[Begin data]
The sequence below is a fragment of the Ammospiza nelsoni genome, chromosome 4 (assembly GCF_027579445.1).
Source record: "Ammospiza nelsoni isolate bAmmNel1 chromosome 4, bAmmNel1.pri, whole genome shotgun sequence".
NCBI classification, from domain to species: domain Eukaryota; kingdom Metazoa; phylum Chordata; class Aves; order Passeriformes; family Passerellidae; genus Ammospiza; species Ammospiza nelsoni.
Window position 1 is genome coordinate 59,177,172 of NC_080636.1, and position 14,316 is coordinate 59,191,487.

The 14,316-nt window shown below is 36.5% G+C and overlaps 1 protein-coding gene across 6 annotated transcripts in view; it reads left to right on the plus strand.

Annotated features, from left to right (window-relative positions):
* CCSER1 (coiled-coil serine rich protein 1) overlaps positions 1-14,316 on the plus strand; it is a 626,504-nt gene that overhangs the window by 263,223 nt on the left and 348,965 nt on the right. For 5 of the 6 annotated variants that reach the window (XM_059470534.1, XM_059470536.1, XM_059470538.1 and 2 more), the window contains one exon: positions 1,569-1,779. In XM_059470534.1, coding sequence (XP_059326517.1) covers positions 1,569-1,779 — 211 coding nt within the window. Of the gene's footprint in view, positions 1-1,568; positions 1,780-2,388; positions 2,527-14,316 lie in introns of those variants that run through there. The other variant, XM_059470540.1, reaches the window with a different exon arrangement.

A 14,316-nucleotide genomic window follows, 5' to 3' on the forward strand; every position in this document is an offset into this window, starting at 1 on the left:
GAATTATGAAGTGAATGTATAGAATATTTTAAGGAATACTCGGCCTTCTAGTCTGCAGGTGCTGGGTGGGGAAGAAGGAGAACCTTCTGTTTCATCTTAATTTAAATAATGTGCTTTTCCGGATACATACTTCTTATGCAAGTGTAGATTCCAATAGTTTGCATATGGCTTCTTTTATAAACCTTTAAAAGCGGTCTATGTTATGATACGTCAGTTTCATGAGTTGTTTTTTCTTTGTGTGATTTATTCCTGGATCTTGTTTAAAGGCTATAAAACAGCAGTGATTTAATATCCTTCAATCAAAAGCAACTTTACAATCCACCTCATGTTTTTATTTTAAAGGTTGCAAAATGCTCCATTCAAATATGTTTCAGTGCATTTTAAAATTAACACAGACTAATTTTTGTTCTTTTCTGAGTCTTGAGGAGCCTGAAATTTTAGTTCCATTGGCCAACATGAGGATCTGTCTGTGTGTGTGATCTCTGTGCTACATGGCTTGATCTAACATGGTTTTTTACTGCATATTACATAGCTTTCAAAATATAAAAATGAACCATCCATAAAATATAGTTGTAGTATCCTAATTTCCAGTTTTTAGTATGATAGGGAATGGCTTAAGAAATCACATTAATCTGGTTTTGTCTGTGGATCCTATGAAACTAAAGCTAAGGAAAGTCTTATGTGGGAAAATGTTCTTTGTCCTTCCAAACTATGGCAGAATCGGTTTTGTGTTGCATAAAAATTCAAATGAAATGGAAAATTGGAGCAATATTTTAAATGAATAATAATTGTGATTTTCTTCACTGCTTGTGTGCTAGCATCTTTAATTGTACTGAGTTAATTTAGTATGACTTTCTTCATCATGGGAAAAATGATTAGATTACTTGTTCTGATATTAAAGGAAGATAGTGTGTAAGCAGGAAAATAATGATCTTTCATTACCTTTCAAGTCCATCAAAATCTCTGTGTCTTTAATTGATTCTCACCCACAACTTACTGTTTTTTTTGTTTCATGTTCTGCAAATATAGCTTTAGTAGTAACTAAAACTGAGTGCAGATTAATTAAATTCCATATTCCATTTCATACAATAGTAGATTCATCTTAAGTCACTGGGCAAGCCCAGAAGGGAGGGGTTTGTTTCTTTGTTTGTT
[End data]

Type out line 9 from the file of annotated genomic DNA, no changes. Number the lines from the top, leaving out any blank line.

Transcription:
GAATTATGAAGTGAATGTATAGAATATTTTAAGGAATACTCGGCCTTCTAGTCTGCAGGTGCTGGGTGGGGAAGAAGGAGAACCTTCTGTTTCATCTTAATTTAAATAATGTGCTTTTCCGGATACATACTTCTTATGCAAGTGTAGATTCCAATAGTTTGCATATGGCTTCTTTTATAAACCTTTAAAAGCGGTCTATGTTATGATACGTCAGTTTCATGAGTTGTTTTTTCTTTGTGTGATTTATTCCTGGATCTTGTTTAAAGGCTATAAAACAGCAGTGATTTAATATCCTTCAATCAAAAGCAACTTTACAATCCACCTCATGTTTTTATTTTAAAGGTTGCAAAATGCTCCATTCAAATATGTTTCAGTGCATTTTAAAATTAACACAGACTAATTTTTGTTCTTTTCTGAGTCTTGAGGAGCCTGAAATTTTAGTTCCATTGGCCAACATGAGGATCTGTCTGTGTGTGTGATCTCTGTGCTACATGGCTTGATCTAACATGGTTTTTTACTGCATATTACATAGCTTTCAAAATATAAAAATGAACCATCCATAAAATATAGTTGTAGTATCCTAATTTCCAGTTTTTAGTATGATAGGGAATGGCTTAAGAAATCACATTAATCTGGTTTTGTCTGTGGATCCTATGAAACTAAAGCTAAGGAAAGTCTTATGTGGGAAAATGTTCTTTGTCCTTCCAAACTATGGCAGAATCGGTTTTGTGTTGCATAAAAATTCAAATGAAATGGAAAATTGGAGCAATATTTTAAATGAATAATAATTGTGATTTTCTTCACTGCTTGTGTGCTAGCATCTTTAATTGTACTGAGTTAATTTAGTATGACTTTCTTCATCATGGGAAAAATGATTAGATTACTTGTTCTGATATTAAAGGAAGATAGTGTGTAAGCAGGAAAATAATGATCTTTCATTACCTTTCAAGTCCATCAAAATCTCTGTGTCTTTAATTGATTCTCACCCACAACTTACTGTTTTTTTTGTTTCATGTTCTGCAAATATAGCTTTAGTAGTAACTAAAACTGAGTGCAGATTAATTAAATTCCATATTCCATTTCATACAATAGTAGATTCATCTTAAGTCACTGGGCAAGCCCAGAAGGGAGGGGTTTGTTTCTTTGTTTGTT